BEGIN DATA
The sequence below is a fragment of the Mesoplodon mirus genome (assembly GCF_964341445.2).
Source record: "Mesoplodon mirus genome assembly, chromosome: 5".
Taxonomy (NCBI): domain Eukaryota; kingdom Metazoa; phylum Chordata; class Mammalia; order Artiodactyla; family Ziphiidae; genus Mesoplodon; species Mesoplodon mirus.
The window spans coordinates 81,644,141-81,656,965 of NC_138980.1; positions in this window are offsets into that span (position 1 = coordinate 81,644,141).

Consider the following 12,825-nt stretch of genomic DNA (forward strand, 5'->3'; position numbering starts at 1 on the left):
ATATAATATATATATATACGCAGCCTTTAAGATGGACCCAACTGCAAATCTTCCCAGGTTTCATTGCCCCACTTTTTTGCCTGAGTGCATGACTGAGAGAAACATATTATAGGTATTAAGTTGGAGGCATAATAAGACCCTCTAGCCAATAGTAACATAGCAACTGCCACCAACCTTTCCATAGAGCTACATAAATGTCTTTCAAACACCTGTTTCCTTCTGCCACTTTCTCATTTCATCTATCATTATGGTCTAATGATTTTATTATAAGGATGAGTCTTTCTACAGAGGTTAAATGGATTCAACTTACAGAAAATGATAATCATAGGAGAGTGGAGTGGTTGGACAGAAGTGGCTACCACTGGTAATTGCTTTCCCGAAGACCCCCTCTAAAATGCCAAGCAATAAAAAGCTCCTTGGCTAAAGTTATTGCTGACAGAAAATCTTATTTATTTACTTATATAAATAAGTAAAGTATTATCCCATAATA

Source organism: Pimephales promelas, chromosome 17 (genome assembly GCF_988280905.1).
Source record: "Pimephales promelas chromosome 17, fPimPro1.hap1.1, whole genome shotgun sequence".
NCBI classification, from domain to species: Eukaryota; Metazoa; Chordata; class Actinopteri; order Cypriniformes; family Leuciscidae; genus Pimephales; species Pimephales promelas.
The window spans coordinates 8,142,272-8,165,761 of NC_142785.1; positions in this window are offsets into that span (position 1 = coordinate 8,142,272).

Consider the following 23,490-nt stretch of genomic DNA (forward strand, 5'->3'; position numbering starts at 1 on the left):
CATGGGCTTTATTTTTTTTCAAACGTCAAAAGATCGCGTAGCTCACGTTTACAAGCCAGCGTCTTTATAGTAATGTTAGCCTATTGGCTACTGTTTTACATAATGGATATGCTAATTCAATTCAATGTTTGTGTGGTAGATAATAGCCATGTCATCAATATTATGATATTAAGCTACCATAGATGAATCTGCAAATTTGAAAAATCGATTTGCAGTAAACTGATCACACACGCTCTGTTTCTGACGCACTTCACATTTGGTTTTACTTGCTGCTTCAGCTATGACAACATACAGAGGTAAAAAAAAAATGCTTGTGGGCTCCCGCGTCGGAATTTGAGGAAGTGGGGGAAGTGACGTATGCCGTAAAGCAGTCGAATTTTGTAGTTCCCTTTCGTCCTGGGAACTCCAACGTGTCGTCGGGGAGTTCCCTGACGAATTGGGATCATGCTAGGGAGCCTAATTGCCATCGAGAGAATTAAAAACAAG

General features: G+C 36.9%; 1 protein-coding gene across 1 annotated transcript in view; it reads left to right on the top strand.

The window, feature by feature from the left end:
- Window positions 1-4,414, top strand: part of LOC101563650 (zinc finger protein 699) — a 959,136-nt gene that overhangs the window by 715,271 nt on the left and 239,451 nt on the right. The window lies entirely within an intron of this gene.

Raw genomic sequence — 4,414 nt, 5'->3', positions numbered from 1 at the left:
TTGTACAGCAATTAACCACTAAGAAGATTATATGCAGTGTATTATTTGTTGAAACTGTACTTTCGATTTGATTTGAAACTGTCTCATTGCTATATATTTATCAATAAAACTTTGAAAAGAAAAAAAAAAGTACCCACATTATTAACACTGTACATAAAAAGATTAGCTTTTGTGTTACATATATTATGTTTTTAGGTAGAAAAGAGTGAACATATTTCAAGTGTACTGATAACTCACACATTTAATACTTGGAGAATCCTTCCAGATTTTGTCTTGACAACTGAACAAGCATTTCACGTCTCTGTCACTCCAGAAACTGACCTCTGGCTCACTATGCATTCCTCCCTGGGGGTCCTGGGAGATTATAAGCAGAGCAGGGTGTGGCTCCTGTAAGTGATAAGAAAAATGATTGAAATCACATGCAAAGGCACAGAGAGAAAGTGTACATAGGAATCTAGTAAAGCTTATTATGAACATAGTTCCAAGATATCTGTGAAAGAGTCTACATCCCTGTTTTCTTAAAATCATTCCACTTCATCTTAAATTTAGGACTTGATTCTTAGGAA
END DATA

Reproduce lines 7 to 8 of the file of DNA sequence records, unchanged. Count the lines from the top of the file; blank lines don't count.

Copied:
Source organism: Pimephales promelas, chromosome 17 (genome assembly GCF_988280905.1).
Source record: "Pimephales promelas chromosome 17, fPimPro1.hap1.1, whole genome shotgun sequence".